The Jacksonville Jaguars are going to be England's team.
The NFL and the Jaguars announced Tuesday that the small-market franchise will play one home game in London for four consecutive seasons beginning in 2013 -- a step the team believes will broaden its fan base and take some pressure off locals who have mostly failed to fill the stands in recent years.
''I passionately believe the big growth now is going to come from overseas,'' owner Shad Khan said. ''We've got to go where we can leverage and take advantage of some of those things. You've got to fish in ponds where you've got fish in there. We're going to a pond where there are no fishermen.''
The Jaguars will play at historic Wembley Stadium, which has hosted one NFL game annually since 2007.
''We want to create an identity, a bold, ambitious franchise that is aggressive and forward-thinking on the field and away from the field,'' Khan said. ''We want to be the kind of franchise players want to belong to, sponsors want to be part of, and Jacksonville is proud of. . . . The key point is to sell Jacksonville to the world. We are a well-kept secret, but after today, that's not going to be the case.''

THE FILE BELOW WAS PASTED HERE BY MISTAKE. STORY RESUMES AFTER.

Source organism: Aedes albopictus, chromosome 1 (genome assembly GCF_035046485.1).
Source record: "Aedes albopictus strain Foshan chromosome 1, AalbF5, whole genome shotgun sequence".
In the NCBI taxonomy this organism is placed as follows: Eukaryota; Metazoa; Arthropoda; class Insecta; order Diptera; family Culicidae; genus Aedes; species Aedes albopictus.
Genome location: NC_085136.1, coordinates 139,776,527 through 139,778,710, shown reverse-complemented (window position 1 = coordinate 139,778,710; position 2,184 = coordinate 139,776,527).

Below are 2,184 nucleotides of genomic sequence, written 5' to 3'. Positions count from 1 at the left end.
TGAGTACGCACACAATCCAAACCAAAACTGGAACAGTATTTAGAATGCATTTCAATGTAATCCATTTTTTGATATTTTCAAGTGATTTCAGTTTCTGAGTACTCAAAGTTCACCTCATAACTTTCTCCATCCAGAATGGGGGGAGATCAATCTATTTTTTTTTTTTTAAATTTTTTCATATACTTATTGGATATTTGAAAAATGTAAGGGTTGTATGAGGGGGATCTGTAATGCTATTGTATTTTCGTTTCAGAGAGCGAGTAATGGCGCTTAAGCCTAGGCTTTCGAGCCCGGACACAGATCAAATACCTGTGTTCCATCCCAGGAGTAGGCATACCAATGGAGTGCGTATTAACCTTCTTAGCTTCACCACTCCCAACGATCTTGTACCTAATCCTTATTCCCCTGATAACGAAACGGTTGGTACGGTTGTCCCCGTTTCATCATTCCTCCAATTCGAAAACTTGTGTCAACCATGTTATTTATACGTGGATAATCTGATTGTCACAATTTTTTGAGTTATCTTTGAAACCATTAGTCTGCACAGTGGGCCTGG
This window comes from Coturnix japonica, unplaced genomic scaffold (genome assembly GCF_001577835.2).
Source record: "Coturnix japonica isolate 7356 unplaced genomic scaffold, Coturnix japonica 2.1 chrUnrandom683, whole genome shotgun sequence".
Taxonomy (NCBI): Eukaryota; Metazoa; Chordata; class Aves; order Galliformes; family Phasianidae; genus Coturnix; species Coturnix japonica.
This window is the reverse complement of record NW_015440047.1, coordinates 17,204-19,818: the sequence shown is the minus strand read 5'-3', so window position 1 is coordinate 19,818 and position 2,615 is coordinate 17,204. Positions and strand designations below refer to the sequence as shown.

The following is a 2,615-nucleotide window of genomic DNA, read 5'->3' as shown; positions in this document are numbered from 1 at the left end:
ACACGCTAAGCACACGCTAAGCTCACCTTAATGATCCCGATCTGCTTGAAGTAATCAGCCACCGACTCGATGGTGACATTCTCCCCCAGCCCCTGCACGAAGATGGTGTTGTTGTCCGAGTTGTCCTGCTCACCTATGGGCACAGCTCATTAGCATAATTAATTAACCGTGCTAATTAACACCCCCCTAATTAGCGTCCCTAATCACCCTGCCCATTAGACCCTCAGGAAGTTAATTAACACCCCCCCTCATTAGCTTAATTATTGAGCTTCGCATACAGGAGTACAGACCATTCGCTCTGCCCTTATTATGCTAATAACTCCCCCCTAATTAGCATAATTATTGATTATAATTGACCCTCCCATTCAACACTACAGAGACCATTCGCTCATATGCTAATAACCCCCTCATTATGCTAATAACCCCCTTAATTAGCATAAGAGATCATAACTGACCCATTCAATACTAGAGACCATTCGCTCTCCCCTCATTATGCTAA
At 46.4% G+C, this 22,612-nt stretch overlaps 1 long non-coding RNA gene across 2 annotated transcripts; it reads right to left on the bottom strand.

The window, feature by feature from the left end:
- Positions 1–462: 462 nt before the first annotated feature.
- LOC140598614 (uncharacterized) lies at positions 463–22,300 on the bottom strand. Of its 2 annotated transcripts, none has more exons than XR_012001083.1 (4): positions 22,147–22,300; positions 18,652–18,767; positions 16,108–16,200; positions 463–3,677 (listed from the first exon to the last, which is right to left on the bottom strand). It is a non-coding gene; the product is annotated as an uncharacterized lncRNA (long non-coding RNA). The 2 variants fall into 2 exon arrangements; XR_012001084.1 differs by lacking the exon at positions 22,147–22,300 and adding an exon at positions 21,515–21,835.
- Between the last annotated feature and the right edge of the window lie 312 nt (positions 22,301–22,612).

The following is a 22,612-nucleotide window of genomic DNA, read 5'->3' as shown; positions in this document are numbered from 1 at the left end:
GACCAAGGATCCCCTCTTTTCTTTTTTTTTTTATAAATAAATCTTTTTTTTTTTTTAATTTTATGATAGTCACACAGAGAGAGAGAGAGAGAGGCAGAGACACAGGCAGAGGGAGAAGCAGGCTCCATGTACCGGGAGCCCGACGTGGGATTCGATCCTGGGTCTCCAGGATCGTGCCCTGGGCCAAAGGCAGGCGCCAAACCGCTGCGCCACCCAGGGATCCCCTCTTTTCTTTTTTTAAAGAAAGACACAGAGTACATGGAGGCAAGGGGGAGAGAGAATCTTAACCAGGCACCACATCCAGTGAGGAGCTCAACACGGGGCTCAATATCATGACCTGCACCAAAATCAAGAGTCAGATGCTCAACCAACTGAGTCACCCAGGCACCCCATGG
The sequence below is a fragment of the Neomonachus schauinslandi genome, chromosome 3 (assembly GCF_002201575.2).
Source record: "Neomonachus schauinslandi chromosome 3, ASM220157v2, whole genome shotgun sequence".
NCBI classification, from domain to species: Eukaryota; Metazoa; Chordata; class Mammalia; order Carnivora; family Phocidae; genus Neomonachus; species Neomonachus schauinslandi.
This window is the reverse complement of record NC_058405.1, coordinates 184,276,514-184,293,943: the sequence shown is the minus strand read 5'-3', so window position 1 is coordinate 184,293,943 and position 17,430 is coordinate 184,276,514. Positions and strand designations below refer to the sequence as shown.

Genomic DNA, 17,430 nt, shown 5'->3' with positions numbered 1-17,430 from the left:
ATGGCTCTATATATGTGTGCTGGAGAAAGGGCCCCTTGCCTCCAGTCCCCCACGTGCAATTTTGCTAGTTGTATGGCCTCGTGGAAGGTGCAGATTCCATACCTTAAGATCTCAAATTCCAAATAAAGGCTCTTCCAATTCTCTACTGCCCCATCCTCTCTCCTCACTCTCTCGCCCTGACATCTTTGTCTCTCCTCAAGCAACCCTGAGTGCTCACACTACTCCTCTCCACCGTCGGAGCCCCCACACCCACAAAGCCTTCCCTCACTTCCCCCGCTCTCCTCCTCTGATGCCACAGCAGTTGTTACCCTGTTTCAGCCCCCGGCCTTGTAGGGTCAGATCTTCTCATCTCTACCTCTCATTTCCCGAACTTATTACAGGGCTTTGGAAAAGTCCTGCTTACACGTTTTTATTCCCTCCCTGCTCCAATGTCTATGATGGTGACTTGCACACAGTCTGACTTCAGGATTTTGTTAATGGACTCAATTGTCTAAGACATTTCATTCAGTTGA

By all accounts, the Jaguars are the NFL's least popular team. They rank at or near the bottom of the league in website hits as well as Twitter and Facebook interactions. Although Jacksonville is the largest city in the continental United States in terms of land mass, it is home to just 1.3 million people -- and that includes several surrounding areas; London alone has 8 million people.
Missing the playoffs in 10 of 12 seasons has made attracting fans a problem in Jacksonville. The team used to pack the stands regularly, even though it plays in a stadium built to house large crowds for the annual Florida-Georgia college football game.